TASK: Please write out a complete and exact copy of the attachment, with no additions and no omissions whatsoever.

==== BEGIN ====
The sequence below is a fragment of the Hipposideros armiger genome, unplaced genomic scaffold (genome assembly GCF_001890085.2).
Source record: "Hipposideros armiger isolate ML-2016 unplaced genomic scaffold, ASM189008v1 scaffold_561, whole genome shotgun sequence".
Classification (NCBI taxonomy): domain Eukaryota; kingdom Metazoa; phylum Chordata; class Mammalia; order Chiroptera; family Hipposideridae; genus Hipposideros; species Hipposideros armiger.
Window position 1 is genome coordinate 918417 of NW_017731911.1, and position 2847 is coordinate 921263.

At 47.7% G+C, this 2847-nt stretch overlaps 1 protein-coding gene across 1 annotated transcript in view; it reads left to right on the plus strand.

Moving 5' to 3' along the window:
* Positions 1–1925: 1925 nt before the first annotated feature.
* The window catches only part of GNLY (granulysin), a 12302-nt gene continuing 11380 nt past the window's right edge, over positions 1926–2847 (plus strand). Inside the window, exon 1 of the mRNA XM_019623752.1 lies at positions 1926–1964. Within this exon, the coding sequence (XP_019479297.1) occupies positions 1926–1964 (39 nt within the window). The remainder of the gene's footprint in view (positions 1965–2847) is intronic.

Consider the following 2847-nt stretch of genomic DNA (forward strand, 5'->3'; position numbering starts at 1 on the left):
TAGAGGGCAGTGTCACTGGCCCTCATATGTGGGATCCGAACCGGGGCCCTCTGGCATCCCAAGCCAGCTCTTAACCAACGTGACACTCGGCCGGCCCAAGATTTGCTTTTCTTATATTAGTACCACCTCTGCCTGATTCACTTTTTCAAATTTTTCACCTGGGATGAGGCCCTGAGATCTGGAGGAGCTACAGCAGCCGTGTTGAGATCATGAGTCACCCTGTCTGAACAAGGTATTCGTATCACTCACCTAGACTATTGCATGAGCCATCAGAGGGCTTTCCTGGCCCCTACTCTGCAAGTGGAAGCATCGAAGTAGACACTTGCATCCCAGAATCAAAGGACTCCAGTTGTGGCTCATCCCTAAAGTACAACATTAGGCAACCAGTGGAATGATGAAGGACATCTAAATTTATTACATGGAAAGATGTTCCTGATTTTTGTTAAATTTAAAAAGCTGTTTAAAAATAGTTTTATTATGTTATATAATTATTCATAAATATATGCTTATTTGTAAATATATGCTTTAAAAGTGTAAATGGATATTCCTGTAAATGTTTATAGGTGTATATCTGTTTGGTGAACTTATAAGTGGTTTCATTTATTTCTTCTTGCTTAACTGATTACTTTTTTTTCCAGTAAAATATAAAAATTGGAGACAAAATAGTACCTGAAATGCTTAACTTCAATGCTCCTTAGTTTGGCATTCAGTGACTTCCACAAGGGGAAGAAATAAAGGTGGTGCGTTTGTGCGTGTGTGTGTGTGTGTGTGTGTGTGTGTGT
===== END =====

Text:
The sequence below is a fragment of the Hipposideros armiger genome, unplaced genomic scaffold (genome assembly GCF_001890085.2).
Source record: "Hipposideros armiger isolate ML-2016 unplaced genomic scaffold, ASM189008v1 scaffold_561, whole genome shotgun sequence".
Classification (NCBI taxonomy): domain Eukaryota; kingdom Metazoa; phylum Chordata; class Mammalia; order Chiroptera; family Hipposideridae; genus Hipposideros; species Hipposideros armiger.
Window position 1 is genome coordinate 918417 of NW_017731911.1, and position 2847 is coordinate 921263.

At 47.7% G+C, this 2847-nt stretch overlaps 1 protein-coding gene across 1 annotated transcript in view; it reads left to right on the plus strand.

Moving 5' to 3' along the window:
* Positions 1–1925: 1925 nt before the first annotated feature.
* The window catches only part of GNLY (granulysin), a 12302-nt gene continuing 11380 nt past the window's right edge, over positions 1926–2847 (plus strand). Inside the window, exon 1 of the mRNA XM_019623752.1 lies at positions 1926–1964. Within this exon, the coding sequence (XP_019479297.1) occupies positions 1926–1964 (39 nt within the window). The remainder of the gene's footprint in view (positions 1965–2847) is intronic.

Consider the following 2847-nt stretch of genomic DNA (forward strand, 5'->3'; position numbering starts at 1 on the left):
TAGAGGGCAGTGTCACTGGCCCTCATATGTGGGATCCGAACCGGGGCCCTCTGGCATCCCAAGCCAGCTCTTAACCAACGTGACACTCGGCCGGCCCAAGATTTGCTTTTCTTATATTAGTACCACCTCTGCCTGATTCACTTTTTCAAATTTTTCACCTGGGATGAGGCCCTGAGATCTGGAGGAGCTACAGCAGCCGTGTTGAGATCATGAGTCACCCTGTCTGAACAAGGTATTCGTATCACTCACCTAGACTATTGCATGAGCCATCAGAGGGCTTTCCTGGCCCCTACTCTGCAAGTGGAAGCATCGAAGTAGACACTTGCATCCCAGAATCAAAGGACTCCAGTTGTGGCTCATCCCTAAAGTACAACATTAGGCAACCAGTGGAATGATGAAGGACATCTAAATTTATTACATGGAAAGATGTTCCTGATTTTTGTTAAATTTAAAAAGCTGTTTAAAAATAGTTTTATTATGTTATATAATTATTCATAAATATATGCTTATTTGTAAATATATGCTTTAAAAGTGTAAATGGATATTCCTGTAAATGTTTATAGGTGTATATCTGTTTGGTGAACTTATAAGTGGTTTCATTTATTTCTTCTTGCTTAACTGATTACTTTTTTTTCCAGTAAAATATAAAAATTGGAGACAAAATAGTACCTGAAATGCTTAACTTCAATGCTCCTTAGTTTGGCATTCAGTGACTTCCACAAGGGGAAGAAATAAAGGTGGTGCGTTTGTGCGTGTGTGTGTGTGTGTGTGTGTGTGTGTGT